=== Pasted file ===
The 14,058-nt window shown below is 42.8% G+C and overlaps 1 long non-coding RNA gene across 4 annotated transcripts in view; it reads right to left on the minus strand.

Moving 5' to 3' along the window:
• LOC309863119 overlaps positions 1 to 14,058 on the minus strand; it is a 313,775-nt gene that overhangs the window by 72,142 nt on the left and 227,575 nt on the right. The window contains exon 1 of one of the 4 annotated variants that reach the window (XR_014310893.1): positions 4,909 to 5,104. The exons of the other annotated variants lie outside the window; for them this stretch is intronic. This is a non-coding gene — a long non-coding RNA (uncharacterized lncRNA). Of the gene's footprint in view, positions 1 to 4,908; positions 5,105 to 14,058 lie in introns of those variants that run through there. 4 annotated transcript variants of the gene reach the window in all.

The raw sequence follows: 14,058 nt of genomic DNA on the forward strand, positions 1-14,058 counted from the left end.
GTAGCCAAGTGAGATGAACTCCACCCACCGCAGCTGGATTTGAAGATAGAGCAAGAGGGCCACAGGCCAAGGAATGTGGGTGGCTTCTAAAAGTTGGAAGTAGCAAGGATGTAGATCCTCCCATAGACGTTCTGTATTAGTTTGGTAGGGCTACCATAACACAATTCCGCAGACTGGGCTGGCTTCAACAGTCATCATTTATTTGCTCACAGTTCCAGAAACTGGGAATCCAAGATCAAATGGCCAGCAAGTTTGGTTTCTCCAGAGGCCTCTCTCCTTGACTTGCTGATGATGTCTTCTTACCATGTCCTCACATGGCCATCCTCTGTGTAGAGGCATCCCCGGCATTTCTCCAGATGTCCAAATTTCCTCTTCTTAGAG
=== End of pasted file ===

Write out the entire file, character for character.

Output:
The 14,058-nt window shown below is 42.8% G+C and overlaps 1 long non-coding RNA gene across 4 annotated transcripts in view; it reads right to left on the minus strand.

Moving 5' to 3' along the window:
• LOC309863119 overlaps positions 1 to 14,058 on the minus strand; it is a 313,775-nt gene that overhangs the window by 72,142 nt on the left and 227,575 nt on the right. The window contains exon 1 of one of the 4 annotated variants that reach the window (XR_014310893.1): positions 4,909 to 5,104. The exons of the other annotated variants lie outside the window; for them this stretch is intronic. This is a non-coding gene — a long non-coding RNA (uncharacterized lncRNA). Of the gene's footprint in view, positions 1 to 4,908; positions 5,105 to 14,058 lie in introns of those variants that run through there. 4 annotated transcript variants of the gene reach the window in all.

The raw sequence follows: 14,058 nt of genomic DNA on the forward strand, positions 1-14,058 counted from the left end.
GTAGCCAAGTGAGATGAACTCCACCCACCGCAGCTGGATTTGAAGATAGAGCAAGAGGGCCACAGGCCAAGGAATGTGGGTGGCTTCTAAAAGTTGGAAGTAGCAAGGATGTAGATCCTCCCATAGACGTTCTGTATTAGTTTGGTAGGGCTACCATAACACAATTCCGCAGACTGGGCTGGCTTCAACAGTCATCATTTATTTGCTCACAGTTCCAGAAACTGGGAATCCAAGATCAAATGGCCAGCAAGTTTGGTTTCTCCAGAGGCCTCTCTCCTTGACTTGCTGATGATGTCTTCTTACCATGTCCTCACATGGCCATCCTCTGTGTAGAGGCATCCCCGGCATTTCTCCAGATGTCCAAATTTCCTCTTCTTAGAG